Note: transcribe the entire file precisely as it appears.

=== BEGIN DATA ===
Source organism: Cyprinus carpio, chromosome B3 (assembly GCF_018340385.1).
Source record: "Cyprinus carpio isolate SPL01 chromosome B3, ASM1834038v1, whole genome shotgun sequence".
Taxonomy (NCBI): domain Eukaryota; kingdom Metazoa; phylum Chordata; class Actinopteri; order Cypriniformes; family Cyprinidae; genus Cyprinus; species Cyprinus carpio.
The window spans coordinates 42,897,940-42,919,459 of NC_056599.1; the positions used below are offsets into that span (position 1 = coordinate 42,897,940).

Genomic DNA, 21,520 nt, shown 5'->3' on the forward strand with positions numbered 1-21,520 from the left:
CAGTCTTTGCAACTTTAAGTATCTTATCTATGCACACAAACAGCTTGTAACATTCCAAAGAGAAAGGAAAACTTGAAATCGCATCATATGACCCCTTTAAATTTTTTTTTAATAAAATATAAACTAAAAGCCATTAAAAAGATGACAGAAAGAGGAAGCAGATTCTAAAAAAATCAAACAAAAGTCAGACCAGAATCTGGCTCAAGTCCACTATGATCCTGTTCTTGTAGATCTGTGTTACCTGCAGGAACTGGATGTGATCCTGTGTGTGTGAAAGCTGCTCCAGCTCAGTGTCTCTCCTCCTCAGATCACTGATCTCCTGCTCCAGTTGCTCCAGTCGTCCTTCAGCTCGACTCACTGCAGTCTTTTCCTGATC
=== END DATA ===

Source organism: Cyprinus carpio, chromosome B3 (assembly GCF_018340385.1).
Source record: "Cyprinus carpio isolate SPL01 chromosome B3, ASM1834038v1, whole genome shotgun sequence".
Taxonomy (NCBI): domain Eukaryota; kingdom Metazoa; phylum Chordata; class Actinopteri; order Cypriniformes; family Cyprinidae; genus Cyprinus; species Cyprinus carpio.
The window spans coordinates 42,897,940-42,919,459 of NC_056599.1; the positions used below are offsets into that span (position 1 = coordinate 42,897,940).

Genomic DNA, 21,520 nt, shown 5'->3' on the forward strand with positions numbered 1-21,520 from the left:
CAGTCTTTGCAACTTTAAGTATCTTATCTATGCACACAAACAGCTTGTAACATTCCAAAGAGAAAGGAAAACTTGAAATCGCATCATATGACCCCTTTAAATTTTTTTTTAATAAAATATAAACTAAAAGCCATTAAAAAGATGACAGAAAGAGGAAGCAGATTCTAAAAAAATCAAACAAAAGTCAGACCAGAATCTGGCTCAAGTCCACTATGATCCTGTTCTTGTAGATCTGTGTTACCTGCAGGAACTGGATGTGATCCTGTGTGTGTGAAAGCTGCTCCAGCTCAGTGTCTCTCCTCCTCAGATCACTGATCTCCTGCTCCAGTTGCTCCAGTCGTCCTTCAGCTCGACTCACTGCAGTCTTTTCCTGATC